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The Sadducee-Pharisee split probably began around 150 B.C.E and disappeared after the destruction of the Second Temple in 70 C.E. As a result, the Karaites (9th-century) adopted many Sadducee-ideas including the notion that the Shabbat beings in Saturday morning and ends on Sunday morning. The Pharisees couldn't disagree more. Shabbat begins on Friday evening (18 minutes in advance for women to light the candles) and ends on Saturday evening (sometimes 42 minutes after sunset). Tradition has it that the Pharisees follow both the Written and Oral Law as received from Moshe at Sinai. The Pharisees claim that the Sadducees, and thus, Karaites opted to reform Judaism by removing the Oral Torah, opting to only follow a literal reading of the Torah. They [the Sadducees] rejected, for example, the prophets and Talmud(s).[1] They also claim that the Sadducees (tzidukim) were named after its founder Tzadok. But the Sadducees held that it was they who followed the Torah, which, in their opinion, did not contain the Oral law; that the Oral Law was a later development by the Pharisees (and the rabbis).[2] They argue that their name tzedek means “the righteous ones,” and that the name for the Pharisees was derived from the root p-r-sh, which means “separated.” In other words, “those who separated themselves from the Torah.”[3]

QUESTIONS

What, if any, of the Sadducees and Karaites position is correct, regarding these matters?

Sources, please.

PS I agree with the pharisaic position but the question is thought-provoking.

[1] Avot d’Rabbi Natan I, chapter 5, and Avot d’Rabbi Natan II, chapter 10.

[2] This is also the position of Louis Finkelstein in “The Pharisees.”

[3] In the New Testament, the Christian claim the term Pharisee means “hypocrite,” but this is not true.

  • 1
    They got one thing right - we received the Torah from G-d at Mt. Sinai at the hands of Moses. – ezra Oct 8 at 20:18
  • VTC as unclear what you're asking. Clearly, the Sadducees thought they were right, the Karaites thought they were right, and the Pharisees are right. What do you mean by 'what... Sadducee and Karaite position is correct'? – Salmononius2 Oct 8 at 20:31
  • Coming from a Pharisaic position, I'm wondering if the Pharisees thought the Sadducees or Karaites were right in a few points. As @ezra mentioned, they agreed that the Torah was from Siani, unlike the Samaritans. – Jonathan Oct 8 at 20:40
  • the Christian claim the term Pharisee means “hypocrite". Not quite true. The NT scriptures contain a line "Woe unto you, scribes and Pharisees, hypocrites!" criticising them for ignoring the spirit of the Law. It's not Christians in general, but those ignorant of the actual scriptures, that have changed the meaning of the word. The same thing happened to the word "prodigal", which actually means "wastefully extravagant". – Ray Butterworth Nov 28 at 22:04
  • @RayButterworth good point. I think you are correct. – Jonathan Nov 29 at 1:48
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Since both (all) groups you mentioned accept the written Torah as divine (to say nothing of other shared social/cultural similarities) there are certainly many many items of agreement. I would presume all would generally prohibit eating pork, adultery, or worshiping idols and so forth. Nevertheless, as these groups mutually identified themselves as distinct from each other the emphasis is going to be on contrasting with their opponents positions. I am confident you will not find many Rabbinic writings cataloging points of agreement with competing ideologies, and to do so doesn't seem too practical.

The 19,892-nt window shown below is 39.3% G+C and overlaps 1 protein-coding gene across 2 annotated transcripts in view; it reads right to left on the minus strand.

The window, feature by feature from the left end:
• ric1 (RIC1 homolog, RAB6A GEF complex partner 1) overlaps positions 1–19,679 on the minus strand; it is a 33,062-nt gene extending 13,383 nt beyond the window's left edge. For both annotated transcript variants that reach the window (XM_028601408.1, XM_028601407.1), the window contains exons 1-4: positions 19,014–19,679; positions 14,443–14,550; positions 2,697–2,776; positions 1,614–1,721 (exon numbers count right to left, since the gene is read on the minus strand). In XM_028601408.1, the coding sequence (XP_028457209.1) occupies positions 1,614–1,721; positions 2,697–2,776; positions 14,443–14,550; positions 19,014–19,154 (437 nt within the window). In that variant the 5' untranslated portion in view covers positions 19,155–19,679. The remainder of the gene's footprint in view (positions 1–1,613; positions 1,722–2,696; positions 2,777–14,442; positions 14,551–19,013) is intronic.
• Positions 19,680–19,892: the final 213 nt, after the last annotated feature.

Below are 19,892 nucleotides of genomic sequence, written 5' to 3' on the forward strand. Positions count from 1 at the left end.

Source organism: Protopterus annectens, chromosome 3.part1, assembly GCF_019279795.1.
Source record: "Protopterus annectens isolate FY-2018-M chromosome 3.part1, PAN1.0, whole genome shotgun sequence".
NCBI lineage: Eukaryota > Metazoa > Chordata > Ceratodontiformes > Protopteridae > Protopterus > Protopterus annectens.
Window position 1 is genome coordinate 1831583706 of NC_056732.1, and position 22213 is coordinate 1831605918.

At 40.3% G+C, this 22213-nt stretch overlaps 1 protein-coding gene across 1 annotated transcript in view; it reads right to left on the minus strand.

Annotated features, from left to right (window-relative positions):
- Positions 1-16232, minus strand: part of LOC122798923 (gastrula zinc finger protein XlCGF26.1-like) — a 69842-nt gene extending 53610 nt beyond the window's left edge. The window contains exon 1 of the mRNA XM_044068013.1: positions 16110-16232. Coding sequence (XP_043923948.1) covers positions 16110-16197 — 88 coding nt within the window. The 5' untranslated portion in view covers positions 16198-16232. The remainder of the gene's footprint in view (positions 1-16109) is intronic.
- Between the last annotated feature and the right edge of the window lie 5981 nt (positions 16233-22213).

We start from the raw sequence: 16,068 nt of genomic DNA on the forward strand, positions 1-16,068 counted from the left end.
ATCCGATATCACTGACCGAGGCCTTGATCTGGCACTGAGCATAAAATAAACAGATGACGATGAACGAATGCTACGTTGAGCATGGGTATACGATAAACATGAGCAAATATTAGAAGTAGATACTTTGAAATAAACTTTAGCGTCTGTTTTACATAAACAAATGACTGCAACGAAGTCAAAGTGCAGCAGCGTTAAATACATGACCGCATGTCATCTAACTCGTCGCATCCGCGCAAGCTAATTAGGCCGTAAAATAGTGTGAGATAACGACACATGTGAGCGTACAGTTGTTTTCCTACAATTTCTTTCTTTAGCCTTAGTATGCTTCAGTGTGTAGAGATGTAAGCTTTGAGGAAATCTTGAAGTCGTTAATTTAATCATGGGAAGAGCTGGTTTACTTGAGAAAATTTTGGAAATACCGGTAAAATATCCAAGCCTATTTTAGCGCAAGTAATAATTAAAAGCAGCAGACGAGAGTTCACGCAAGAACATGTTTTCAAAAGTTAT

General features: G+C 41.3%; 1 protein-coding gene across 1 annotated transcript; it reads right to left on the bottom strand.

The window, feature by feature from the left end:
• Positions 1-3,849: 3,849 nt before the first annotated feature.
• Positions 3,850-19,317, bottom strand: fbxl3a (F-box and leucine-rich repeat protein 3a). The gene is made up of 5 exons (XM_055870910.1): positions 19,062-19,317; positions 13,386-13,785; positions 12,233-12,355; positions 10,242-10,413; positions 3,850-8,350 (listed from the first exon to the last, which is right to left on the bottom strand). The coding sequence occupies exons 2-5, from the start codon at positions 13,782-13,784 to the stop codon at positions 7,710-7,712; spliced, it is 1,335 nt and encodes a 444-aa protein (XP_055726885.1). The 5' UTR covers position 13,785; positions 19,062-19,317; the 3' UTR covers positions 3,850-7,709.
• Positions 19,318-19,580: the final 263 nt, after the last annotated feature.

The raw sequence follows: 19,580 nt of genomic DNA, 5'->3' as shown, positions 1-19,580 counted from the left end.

If you mean to ask if there are any areas where the Pharisaic/Rabbinic parties adopted the position or accepted the arguments of the Sadducees or Karaites, the ideology of fidelity to tradition/oral law would make this very difficult to transpire consciously and even harder to state frankly that this had been done (even if it had) .

  • The Pharisaic rabbis adopting ideas from Sadducees or Karaites is an interesting thought. We know that the Talmud adopted names of the months from Babylonia. Some Christian concepts and pagan concepts, such as original sin or the evil eye was adopted in the Talmud and later Jewish writings. The rabbis have done their best to dismiss these concepts, including other talmudic rabbis. I'm wondering if the same could be applied to the Sadducees. – Jonathan Oct 9 at 0:24
  • I don't think it is a stretch to call it inaccurate to say the "Talmud adopted names of the months from Babylon" since several months were identified using Babylonian names in later biblical books, approaching a thousand years before the Talmud was committed to writing. Questions of cultural diffusion,the flow of ideas and practices between cultures are social/historical and not usually well suited to be addressed here. – Yirmeyahu Oct 9 at 0:44
  • They are thought-provoking, tough. – Jonathan Oct 9 at 1:42
  • @Jonathan I don't believe the concept of "original sin" exists in Judaism, at least not in the same way it does in Christianity. As for the evil eye, I don't think that comes from Christianity as much as it comes from other Middle Eastern faiths and cultures such as Babylon and Persia. Christianity, if anything, has borrowed more ideas FROM Judaism, not the other way around. – ezra Oct 10 at 11:39
  • @ezra I agree with you that Christianity adopted many concepts from Judaism. The evil eye is a pagan notion. But Judaism did borrow the Christian notion of original sin. Some Christian thought crept into Judaism but many rabbis dismissed them or rationalized them. For example, in the past, some mystical Kabbalistic/Zohardic works depict G-d as a man! This, of course is an affront to G-d’s oneness. – Jonathan Oct 10 at 15:38

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